Everything has tolerances, so the brown out reset level must be set somewhat above the minimum level at which the chip is guaranteed to function properly.
Hence the brown out might kick in well before the chip would malfunction. So you have to ask yourself, for this region, where the chip might function OK but you can't be sure, would you choose
- to let the chip work and hope the best of it (it might work!), or
- to let the chip be reset (and kept in reset) by the brown-out circuit.
If the cost of malfunctioning is not much higher than the cost of not functioning at all the first option is to be preferred. Think of the ping-feature on an airplane 'black box'. By all means, let it go on if there is even the slightest chance that it will give a ping!
On the other side, consider the triggering of a bomb or a car airbag. If there is the slightest chance of it going off by accident due to a low power voltage, it should better shut itself off. That of course assumes that shutting of means not igniting!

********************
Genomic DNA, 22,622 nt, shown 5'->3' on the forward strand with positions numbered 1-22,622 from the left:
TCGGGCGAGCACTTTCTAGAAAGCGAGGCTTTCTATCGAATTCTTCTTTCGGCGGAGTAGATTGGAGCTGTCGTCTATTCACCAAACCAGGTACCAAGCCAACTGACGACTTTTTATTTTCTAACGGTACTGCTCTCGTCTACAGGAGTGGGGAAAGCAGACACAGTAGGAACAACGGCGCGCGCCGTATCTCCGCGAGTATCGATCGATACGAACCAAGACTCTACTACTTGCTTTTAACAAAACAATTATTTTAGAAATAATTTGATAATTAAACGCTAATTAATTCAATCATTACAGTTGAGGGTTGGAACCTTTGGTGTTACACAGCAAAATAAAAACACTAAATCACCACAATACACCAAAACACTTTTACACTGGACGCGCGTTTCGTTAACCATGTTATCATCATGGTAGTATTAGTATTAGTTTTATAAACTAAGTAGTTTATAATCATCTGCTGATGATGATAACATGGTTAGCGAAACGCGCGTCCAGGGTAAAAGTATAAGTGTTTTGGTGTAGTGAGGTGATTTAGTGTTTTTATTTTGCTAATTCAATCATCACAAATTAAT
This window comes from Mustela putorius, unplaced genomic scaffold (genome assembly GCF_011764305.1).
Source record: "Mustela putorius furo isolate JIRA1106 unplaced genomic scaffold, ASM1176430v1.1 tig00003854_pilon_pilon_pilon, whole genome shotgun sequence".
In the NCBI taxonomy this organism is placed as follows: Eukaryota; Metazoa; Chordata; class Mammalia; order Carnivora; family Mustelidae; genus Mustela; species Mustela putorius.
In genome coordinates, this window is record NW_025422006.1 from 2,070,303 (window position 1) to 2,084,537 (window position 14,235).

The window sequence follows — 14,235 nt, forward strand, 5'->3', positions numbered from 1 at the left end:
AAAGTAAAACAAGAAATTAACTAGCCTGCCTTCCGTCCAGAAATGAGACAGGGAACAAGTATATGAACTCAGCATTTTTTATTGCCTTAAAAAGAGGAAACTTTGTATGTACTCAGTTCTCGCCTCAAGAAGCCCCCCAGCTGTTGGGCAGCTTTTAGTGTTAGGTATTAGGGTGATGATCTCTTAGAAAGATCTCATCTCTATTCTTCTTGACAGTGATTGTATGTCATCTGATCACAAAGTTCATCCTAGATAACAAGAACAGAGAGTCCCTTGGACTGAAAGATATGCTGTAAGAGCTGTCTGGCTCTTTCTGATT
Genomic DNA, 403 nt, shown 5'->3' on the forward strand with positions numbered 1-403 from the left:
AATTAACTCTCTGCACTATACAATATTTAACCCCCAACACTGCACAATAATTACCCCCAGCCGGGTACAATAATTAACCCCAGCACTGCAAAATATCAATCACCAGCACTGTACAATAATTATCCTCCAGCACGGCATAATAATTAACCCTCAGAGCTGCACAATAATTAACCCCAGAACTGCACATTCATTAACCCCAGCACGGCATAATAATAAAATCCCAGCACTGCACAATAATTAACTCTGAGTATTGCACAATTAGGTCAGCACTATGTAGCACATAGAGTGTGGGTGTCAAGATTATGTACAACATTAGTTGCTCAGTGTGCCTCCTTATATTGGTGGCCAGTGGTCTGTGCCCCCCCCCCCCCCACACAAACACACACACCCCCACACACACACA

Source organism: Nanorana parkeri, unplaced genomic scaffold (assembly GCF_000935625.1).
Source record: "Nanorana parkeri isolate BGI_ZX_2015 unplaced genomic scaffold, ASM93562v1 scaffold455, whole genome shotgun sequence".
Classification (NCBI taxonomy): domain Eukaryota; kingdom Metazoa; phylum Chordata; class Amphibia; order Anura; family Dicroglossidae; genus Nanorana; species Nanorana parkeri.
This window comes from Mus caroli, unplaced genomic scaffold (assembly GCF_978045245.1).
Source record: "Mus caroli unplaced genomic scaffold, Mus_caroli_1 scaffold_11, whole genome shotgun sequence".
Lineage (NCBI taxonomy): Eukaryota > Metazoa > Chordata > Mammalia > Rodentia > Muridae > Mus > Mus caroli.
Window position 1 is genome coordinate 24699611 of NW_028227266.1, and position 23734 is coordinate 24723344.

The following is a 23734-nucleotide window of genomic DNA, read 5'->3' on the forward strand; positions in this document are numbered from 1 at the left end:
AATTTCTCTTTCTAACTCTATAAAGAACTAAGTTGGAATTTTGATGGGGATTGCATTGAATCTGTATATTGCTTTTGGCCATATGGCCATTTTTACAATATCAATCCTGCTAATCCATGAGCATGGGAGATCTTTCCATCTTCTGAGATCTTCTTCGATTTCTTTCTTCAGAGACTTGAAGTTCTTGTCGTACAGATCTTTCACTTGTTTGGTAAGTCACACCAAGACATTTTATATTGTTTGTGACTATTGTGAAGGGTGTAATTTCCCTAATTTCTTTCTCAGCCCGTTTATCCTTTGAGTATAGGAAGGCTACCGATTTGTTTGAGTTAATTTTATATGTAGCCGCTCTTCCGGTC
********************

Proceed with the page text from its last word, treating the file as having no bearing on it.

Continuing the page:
There are situations where no good choice is available. Consider the infamous first Ariane V rocket launch. The direction control computer(s) malfunctioned (in this case not due to low power). What should it do? Going on most probably means steering in the wrong direction, but quitting means not steering at all, which has the same result. Neither is a nice prospect for the people in the control bunker that the rocket might wander into :(
As Ross comments, a backup is of course a good idea for a mission-ciritical system. But that shifts the design problem to that backup. What if that fails? (In practice there are often 3, active all the time, using a majority vote.) In the case of the Ariane 5 both primary and backup computers failed (Though not through their own fault, but that is another story.) What happened next was that some other system (maybe it was even a human in the control room) detected that everything was out of control and triggered the self-destruct. Better have the rocket explode in the air and fall down in small pieces in the sea that have it continue its flight in one piece in some random direction.